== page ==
UC Davis Pepper Spray Cop Received $38,000 Workers Comp Settlement

The former University of California Davis police lieutenant who brutally pepper-sprayed a group of peaceful Occupy protesters was awarded a $38,000 workman's compensation settlement from the school last week. The payout is about $8,000 more than each of the assaulted demonstrators received in a settlement from the university last year, according to the Davis Enterprise.

In November 2011, Lt. John Pike of the UC Davis Police force casually sprayed the passive protesters, and was, of course, caught on camera doing so. The video went viral, becoming a sort of symbol and rallying cry for the Occupy movement, and Pike rightfully lost his job for the attack in July 2012. The demonstrators later received a $1 million settlement from UC Davis, which, when divided among the 21 plaintiffs and their attorneys, left each protestor with about $30,000.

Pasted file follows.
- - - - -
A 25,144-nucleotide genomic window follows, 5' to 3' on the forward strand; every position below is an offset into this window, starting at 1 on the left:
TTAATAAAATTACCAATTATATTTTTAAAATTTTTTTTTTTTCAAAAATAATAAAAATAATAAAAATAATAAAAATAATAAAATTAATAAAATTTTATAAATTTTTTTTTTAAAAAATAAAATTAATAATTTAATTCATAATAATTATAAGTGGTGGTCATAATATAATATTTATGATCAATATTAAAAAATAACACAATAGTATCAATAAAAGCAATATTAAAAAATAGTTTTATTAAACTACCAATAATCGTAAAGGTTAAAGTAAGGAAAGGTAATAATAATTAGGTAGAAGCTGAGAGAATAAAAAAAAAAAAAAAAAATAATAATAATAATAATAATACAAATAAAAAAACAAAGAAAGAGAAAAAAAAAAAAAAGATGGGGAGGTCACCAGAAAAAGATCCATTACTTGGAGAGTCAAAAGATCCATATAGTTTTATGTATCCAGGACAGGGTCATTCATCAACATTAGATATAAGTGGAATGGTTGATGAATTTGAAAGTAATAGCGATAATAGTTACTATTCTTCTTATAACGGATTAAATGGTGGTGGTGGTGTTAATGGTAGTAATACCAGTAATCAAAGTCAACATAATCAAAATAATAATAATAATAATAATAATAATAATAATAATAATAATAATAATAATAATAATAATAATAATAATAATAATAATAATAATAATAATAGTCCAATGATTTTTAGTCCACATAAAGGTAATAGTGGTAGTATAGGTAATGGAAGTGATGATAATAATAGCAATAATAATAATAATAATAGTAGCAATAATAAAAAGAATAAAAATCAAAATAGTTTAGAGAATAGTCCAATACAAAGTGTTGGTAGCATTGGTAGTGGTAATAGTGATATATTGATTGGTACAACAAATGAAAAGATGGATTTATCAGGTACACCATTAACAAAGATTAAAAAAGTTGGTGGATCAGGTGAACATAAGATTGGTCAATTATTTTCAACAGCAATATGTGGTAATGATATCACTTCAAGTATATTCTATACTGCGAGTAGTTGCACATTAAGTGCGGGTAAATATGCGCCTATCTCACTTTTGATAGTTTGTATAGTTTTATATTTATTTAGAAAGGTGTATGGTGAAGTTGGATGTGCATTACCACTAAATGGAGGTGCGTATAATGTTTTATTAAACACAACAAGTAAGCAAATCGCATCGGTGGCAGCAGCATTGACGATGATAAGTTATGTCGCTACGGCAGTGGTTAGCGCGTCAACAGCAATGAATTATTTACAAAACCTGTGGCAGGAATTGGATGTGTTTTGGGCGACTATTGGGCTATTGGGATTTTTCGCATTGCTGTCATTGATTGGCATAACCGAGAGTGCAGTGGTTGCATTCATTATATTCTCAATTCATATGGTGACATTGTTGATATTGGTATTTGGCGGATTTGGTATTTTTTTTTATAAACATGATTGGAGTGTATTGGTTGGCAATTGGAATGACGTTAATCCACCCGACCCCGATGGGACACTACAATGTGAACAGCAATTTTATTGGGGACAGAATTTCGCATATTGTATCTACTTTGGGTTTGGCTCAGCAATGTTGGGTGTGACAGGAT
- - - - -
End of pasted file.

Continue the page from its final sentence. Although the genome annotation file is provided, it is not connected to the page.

About one year later, Pike, who made $121,680 per year as a cop, filed a worker's compensation claim, saying the event and its aftermath caused him to suffer depression and anxiety. He also said his family received death threats.

The school and Administrative Law Judge Harter, who approved the settlement, apparently agreed that the eight months of paid suspension (during which Pike “earned” more than $80,000) wasn't compensation enough for the self-inflicted duress and awarded the former officer $38,056.

“This case has been resolved in accordance with state law and processes on workers’ compensation,” UC Davis spokesman Andy Fell said in an email message to the Davis Enterprise.

Bernie Goldsmith, a Davis attorney supportive of the student protesters, told the Associated Press that the settlement “sends a clear message to the next officer nervously facing off with a group of passive, unarmed students: Go on ahead. Brutalize them. Trample their rights. You will be well taken care of.”

[Image via AP]